Follow Us:

The home-grown palmyra

M Krishnan |

In the latest edition of a book on Indian trees, which I skipped through yesterday, I saw the statement that the palmyra was probably not indigenous to India, this was only repetition of an opinion expressed long ago by a distinguished botanist-I am not sure of this name now, but have a vague recollection that it was either Hooker or Roxburgh.

According to this authority the palmyra came into India from Africa, in which country also it is common. As I said, whoever it was that pronounced this opinion was a distinguished and systematic botanist.

I have the highest regard for the meticulous scientific methods and painstaking care of the botanists who contributed so much to our knowledge of India’s great flora, but have an even higher regard for the truth, and the truth, and the truth is that the palmyra is very much an Indian tree.

In the oldest Tamil literature (probably at least 18 centuries old) we find many circumstantial references to this palm; it was highly valued as a most beneficial and versatile palm, and people in those days knew perfectly well that male and female palmyras were distinct from each other. One of the miracles attributed to an Eighth Century Saivite saint was the conversion of a number of male palmyras into females.

Authorities on the history of South India agree that some 2,000 years ago there was maritime trade between the far South and many distant countries, including Arabia and possibly Africa.

It could well be that the palmyra went to Africa from here, but however that might be, to question its being an authentic native of India seems ridiculous to me. Of course, the palmyra is not confined only to the far South (where it is plentiful, and in the drier and more sandy areas the dominant tree) but is distributed along the coast from Madras right up to Calcutta, and is also found in other parts of India.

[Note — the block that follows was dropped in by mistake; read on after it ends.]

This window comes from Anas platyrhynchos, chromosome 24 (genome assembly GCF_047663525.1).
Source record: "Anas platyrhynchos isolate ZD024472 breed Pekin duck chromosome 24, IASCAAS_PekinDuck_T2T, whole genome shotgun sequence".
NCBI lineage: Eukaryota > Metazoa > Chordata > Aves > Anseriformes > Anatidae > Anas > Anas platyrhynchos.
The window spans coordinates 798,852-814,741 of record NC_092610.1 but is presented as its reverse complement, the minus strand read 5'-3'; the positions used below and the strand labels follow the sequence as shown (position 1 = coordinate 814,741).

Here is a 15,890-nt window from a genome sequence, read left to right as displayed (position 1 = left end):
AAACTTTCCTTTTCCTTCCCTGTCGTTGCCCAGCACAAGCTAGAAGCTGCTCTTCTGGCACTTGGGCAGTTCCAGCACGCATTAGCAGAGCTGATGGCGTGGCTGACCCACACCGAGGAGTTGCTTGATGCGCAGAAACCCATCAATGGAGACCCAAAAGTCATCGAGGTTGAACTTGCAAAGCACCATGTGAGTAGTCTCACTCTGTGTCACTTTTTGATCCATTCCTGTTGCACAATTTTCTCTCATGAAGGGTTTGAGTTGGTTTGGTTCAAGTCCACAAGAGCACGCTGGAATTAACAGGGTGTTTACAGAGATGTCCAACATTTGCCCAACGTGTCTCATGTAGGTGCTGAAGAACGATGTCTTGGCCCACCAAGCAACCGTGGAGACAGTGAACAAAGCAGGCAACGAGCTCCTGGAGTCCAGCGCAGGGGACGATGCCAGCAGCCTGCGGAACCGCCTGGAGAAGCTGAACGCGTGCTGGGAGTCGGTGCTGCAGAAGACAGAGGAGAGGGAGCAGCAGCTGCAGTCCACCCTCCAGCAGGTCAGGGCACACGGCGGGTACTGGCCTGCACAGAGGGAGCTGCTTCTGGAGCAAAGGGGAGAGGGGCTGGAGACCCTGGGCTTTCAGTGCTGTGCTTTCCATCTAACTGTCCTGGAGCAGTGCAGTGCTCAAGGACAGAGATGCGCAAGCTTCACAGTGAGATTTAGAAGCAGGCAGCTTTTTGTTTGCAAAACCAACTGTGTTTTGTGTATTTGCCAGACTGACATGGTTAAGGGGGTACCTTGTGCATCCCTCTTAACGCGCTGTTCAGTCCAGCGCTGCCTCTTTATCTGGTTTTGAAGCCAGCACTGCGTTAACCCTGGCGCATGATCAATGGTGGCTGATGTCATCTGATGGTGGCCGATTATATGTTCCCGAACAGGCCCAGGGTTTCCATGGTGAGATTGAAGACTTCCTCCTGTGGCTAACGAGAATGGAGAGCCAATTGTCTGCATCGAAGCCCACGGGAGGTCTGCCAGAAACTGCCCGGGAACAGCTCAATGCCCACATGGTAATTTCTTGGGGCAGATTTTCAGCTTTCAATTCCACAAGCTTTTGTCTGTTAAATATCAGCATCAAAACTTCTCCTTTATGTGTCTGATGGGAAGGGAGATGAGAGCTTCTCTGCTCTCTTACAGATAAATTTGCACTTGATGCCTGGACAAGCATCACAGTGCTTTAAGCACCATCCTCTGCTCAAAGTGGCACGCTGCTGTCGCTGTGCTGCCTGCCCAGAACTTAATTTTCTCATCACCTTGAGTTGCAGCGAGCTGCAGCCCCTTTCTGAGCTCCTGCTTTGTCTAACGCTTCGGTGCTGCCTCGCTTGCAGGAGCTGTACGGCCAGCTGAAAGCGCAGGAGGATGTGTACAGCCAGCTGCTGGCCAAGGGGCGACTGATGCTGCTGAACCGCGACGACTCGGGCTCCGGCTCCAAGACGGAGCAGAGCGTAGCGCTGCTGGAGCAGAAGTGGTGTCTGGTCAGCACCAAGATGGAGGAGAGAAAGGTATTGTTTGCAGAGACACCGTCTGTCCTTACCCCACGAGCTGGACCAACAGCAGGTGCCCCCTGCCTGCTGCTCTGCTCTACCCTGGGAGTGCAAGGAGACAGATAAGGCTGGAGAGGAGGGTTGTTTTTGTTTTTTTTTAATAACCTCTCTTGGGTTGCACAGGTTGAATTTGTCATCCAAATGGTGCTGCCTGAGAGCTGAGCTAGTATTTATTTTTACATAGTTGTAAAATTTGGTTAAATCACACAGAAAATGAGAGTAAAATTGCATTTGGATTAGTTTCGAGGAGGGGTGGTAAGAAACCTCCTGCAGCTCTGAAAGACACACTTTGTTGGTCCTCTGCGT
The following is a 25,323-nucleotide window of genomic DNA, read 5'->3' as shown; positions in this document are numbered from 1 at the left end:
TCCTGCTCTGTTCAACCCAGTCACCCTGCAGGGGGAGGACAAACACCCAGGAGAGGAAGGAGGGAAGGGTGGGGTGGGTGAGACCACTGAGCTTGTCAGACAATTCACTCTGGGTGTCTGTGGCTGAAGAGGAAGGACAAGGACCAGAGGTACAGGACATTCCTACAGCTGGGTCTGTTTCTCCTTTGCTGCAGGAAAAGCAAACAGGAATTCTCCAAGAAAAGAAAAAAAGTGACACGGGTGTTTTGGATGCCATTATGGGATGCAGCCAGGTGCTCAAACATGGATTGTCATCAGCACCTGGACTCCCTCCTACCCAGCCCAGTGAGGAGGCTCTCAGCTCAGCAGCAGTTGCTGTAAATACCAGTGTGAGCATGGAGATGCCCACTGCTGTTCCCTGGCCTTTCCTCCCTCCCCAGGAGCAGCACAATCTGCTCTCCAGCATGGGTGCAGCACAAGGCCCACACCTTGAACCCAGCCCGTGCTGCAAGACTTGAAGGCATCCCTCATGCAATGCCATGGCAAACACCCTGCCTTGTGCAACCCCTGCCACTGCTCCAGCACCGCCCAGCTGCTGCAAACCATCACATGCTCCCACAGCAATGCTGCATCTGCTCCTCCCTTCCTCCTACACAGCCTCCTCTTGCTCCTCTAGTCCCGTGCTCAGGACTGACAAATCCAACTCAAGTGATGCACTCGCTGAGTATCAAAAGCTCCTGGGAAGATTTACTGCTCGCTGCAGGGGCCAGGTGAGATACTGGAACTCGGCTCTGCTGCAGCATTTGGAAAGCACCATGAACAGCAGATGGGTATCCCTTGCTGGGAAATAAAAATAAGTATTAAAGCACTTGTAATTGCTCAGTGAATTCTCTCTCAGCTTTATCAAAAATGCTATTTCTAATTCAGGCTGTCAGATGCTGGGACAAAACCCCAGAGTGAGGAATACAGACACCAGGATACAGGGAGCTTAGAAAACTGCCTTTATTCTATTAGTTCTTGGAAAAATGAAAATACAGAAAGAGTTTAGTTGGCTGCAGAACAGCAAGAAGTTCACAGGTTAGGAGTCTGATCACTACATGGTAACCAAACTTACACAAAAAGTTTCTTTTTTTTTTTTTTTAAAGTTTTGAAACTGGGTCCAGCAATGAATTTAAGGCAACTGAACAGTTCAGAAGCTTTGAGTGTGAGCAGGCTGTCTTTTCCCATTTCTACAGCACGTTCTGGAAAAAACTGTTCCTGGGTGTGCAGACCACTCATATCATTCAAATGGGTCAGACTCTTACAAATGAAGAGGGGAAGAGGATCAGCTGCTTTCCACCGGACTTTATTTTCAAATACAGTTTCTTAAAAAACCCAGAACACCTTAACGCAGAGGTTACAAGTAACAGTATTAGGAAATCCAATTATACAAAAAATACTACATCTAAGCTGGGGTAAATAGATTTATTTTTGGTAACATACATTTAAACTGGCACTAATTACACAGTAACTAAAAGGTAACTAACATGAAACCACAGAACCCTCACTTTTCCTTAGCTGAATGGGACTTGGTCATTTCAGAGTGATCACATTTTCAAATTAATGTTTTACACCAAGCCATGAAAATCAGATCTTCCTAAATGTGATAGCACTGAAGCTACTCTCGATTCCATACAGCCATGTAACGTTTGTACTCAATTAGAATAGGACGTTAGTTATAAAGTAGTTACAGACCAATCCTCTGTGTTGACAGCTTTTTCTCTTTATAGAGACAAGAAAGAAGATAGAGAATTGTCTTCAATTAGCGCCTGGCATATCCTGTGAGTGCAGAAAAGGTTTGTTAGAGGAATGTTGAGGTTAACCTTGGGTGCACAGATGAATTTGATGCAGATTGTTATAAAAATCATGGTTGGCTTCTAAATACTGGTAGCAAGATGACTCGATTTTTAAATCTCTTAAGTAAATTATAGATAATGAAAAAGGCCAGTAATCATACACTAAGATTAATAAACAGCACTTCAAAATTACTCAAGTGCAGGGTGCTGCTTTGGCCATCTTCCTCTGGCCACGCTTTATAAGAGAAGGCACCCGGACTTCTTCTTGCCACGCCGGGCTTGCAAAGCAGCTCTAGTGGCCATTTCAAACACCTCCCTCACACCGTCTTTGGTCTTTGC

For centuries before prohibition, this palm was highly valued for the excellent toddy which it yielded and even in the old days jaggery made from the freshly-tapped juice of the palmyra was a very tasty and nourshing countryside snack.

As a boy and as a young man I have often been content with a meal consisting of a hemisphere of palmyra jaggery shaped in a coconut shell mould, spiced with dry ginger and roasted green gram; experto crede, the palmyra jaggery now being produced on the scale of a subsidized cottage industry is neither as pure nor as tasty as that made in the countryside of Ramnad and Thirunelveli 30 years ago.

Palmyra leaf is now mainly used for thatching, coarse mats, and as packing material, but we must not forget that the carefully processed and bleached young leaf of the palmyra was for centuries the material on which Tamil literature was in scribed with a stylus before the advent of paper.

There is hardly any part of this most versatile palm that is not of real use. The trunk, with the pith hollowed out, is used as pipe line to convey water, and being very hard in its peripheral wood makes excellent rafters and beams.

The ripe fruit is eaten, roasted, and the tap-roots are boiled. There are many other uses to which palmyra is put but I would like to mention only the young fruit. People all over India are familiar with the cooling nourishment of coconut milk as drink but I have been surprised in many parts of India where the palmyra grows by their ignorance of the cool, jellylike delight of the young palmyra fruit ~ the **nongu** familiar to everyone in South India.

Our coastal plains have no more refreshing and delicious compensation to offer for the parching heat of summer.